In the 21st Century, many prescriptions are filled online and are sent to people’s home. This means that a number of patients are not being consulted with by pharmacists. Dr Smyth said prescription drug users were not receiving important advice from pharmacists, the article reports.

“This limits their exposure to verbal warnings, and increases the likelihood of people having to rely on labels.”

Smyth added that more research is required to fully understand how medications affect individuals.

“Some medications can cause a variety of impairments including drowsiness, increased reaction time, loss of mental concentration, shakiness and affect coordination and these all make it unsafe to drive, cycle or use machinery”.

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Please contact Next Step Intervention if you are struggling with prescription drugs. We can assist you in finding the right treatment which will help you start your journey of recovery.

Alcoholics Anonymous (AA) Celebrates 80th Anniversary

AANow in its 80th year, Alcoholics Anonymous (AA) has come a long way since the programs humble beginnings in Akron, Ohio in 1935. Through the AA community, millions of people have found a new way of life through recovery – a life free from alcohol and drugs.

Active members of AA and those who have yet to experience recovery, can find support at any one of the 115,326 groups in 180 countries around the globe. It is hard to believe that it all began with just two men with a desire to stay sober. Today, there are millions of people actively working a program of recovery in the rooms of Alcoholics Anonymous, striving to practice the principles of the program in all their affairs.

Come Together

While the Middle East is not known for heavy alcohol consumption, it may please you to learn that people are experiencing the miracle of recovery in the rooms of AA there as well. In Fact, 100 AA delegates from 15 Asian nations met in Dubai last week for the Alcoholics Anonymous’ regional biannual meeting, Gulf News reports. The purpose of the gathering was to discuss public communications strategies for the next two years.

“The purpose of the regional meetings is to see how we can, at a country-to-country level, carry the message,” said John L_, Asia Oceania AA regional chairman. He adds that one reason AA has been so successful is “one alcoholic carries the message to another alcoholic.”

Spreading The Message

Active members of AA often say ‘you cannot keep it [recovery], if you do not give it away.’ Spreading a message of hope to people who are facing seemingly insurmountable odds is what keeps the program moving forward. People struggling with addiction are guided by people in recovery who have come before them, and in turn they too will hopefully pay what they have learned forward.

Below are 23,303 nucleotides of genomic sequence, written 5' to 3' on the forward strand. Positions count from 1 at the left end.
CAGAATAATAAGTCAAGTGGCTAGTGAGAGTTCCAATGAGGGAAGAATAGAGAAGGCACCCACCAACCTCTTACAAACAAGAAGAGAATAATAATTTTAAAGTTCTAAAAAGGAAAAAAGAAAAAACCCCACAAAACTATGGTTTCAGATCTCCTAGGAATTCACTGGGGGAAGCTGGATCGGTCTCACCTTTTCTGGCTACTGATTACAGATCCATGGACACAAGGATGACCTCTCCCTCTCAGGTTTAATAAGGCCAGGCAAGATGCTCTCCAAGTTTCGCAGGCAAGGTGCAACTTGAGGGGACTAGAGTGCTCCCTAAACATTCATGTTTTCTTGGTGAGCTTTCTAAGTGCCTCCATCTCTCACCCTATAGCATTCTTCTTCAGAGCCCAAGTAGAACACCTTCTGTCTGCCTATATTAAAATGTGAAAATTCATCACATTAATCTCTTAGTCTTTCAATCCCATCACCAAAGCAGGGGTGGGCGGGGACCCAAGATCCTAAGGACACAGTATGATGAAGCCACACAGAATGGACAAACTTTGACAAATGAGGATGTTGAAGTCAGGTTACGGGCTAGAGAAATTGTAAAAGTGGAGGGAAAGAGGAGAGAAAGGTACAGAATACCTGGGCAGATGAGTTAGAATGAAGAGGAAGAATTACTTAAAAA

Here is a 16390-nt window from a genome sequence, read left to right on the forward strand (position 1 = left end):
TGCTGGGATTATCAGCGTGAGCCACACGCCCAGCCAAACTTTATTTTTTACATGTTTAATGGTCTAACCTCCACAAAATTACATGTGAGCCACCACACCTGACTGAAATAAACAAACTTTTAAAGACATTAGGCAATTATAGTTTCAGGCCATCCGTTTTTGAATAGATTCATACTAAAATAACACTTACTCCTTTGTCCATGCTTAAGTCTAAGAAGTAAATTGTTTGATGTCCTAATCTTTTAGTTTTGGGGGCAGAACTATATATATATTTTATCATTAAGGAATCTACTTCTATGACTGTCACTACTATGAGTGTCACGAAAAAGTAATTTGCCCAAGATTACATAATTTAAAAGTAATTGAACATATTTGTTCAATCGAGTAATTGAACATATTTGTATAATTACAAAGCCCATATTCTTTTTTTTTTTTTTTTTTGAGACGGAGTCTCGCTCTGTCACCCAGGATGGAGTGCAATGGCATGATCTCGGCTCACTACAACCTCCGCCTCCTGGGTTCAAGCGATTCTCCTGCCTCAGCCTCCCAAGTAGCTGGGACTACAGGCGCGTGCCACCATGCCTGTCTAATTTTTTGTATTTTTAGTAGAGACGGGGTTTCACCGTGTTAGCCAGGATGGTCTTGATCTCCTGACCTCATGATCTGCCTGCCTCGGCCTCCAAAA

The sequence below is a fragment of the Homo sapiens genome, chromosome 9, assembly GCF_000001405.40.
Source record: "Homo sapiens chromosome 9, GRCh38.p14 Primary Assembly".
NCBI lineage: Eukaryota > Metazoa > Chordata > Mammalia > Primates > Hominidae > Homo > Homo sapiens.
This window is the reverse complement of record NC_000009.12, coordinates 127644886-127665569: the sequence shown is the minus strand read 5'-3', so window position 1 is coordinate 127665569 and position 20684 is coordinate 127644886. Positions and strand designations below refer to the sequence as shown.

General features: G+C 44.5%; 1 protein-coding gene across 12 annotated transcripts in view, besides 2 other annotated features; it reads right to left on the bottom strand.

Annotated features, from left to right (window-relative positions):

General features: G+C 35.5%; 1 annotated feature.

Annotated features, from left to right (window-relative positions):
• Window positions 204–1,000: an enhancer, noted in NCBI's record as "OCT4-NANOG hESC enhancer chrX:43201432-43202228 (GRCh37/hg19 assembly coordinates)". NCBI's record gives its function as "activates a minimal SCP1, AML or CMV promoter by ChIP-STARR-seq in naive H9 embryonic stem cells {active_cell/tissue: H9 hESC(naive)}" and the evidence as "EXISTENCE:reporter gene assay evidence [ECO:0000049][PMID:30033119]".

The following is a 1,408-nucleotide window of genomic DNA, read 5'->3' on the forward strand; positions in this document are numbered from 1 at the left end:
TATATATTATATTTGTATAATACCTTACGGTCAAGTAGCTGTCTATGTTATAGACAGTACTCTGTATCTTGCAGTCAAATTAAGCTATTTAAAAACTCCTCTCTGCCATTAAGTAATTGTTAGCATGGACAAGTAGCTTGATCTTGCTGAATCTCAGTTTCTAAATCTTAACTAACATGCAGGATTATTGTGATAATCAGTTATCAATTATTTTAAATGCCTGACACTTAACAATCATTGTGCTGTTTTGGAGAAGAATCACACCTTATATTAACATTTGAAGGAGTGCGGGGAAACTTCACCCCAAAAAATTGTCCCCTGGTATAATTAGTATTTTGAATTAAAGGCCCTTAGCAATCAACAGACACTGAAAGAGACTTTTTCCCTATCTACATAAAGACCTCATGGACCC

One thing is certain, recovery is a shared experience.

We would like to thank everyone who has made an effort to work a program of recovery and spread the message that “we can, and do recover.”

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Please contact Next Step Intervention if you are struggling with alcohol. We can assist you in finding the right treatment which will help you start your journey of recovery.

College Students Find It Easy To Obtain Prescription Drugs

prescription-drugsAround the country the use of prescription stimulants is quite common on college campuses, used with or without a prescription. Students will use drugs, such as Ritalin or Adderall, for more focus and energy while studying. While prescription stimulants can give a student an edge during finals, the drugs can be habit forming and lead to the use of other narcotics.

The selling or use of prescription drugs is illegal without a prescription from one’s doctor; nevertheless, use with of drugs without a prescription happens quite frequently. In fact, a new survey has found that college students in the U.S. have little trouble illegally acquiring prescription drugs on campus, HealthDay reports.

The 2015 College Prescription Drug Study

Researchers at Ohio State University found that 70 percent of the more than 3,900 survey respondents reported that obtaining medications without a prescription was somewhat “easy or very easy.” The data comes from students at six public and two private colleges and universities in five states across the country, and included undergraduate, graduate and professional students.

The data showed that about 18 percent of undergraduates misused prescription stimulants, according to the article. What’s more, 83 percent obtained the drugs from their friends. While prescription stimulant misuse was the most common, their survey showed a significant amount of prescription opioid misuse.

More Than Just Stimulants

The researchers found that 10 percent of undergraduates misused prescription opioids, and about one third of them reported that acquiring the drugs was “easy or very easy.” About 9 percent misused sedatives, and 44 percent said it was “easy or very easy” to obtain the drugs.

“Overall, 1 in 4 undergraduates reported that they used prescription pain medications, sedatives or stimulants for nonmedical reasons in their lifetimes,” said study author Anne McDaniel, associate director of research and data management at Ohio State University’s Center for the Study of Student Life, in a press release.

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Please contact Next Step Intervention if you are struggling with prescription drugs. We can assist you in finding the right treatment which will help you start your journey of recovery.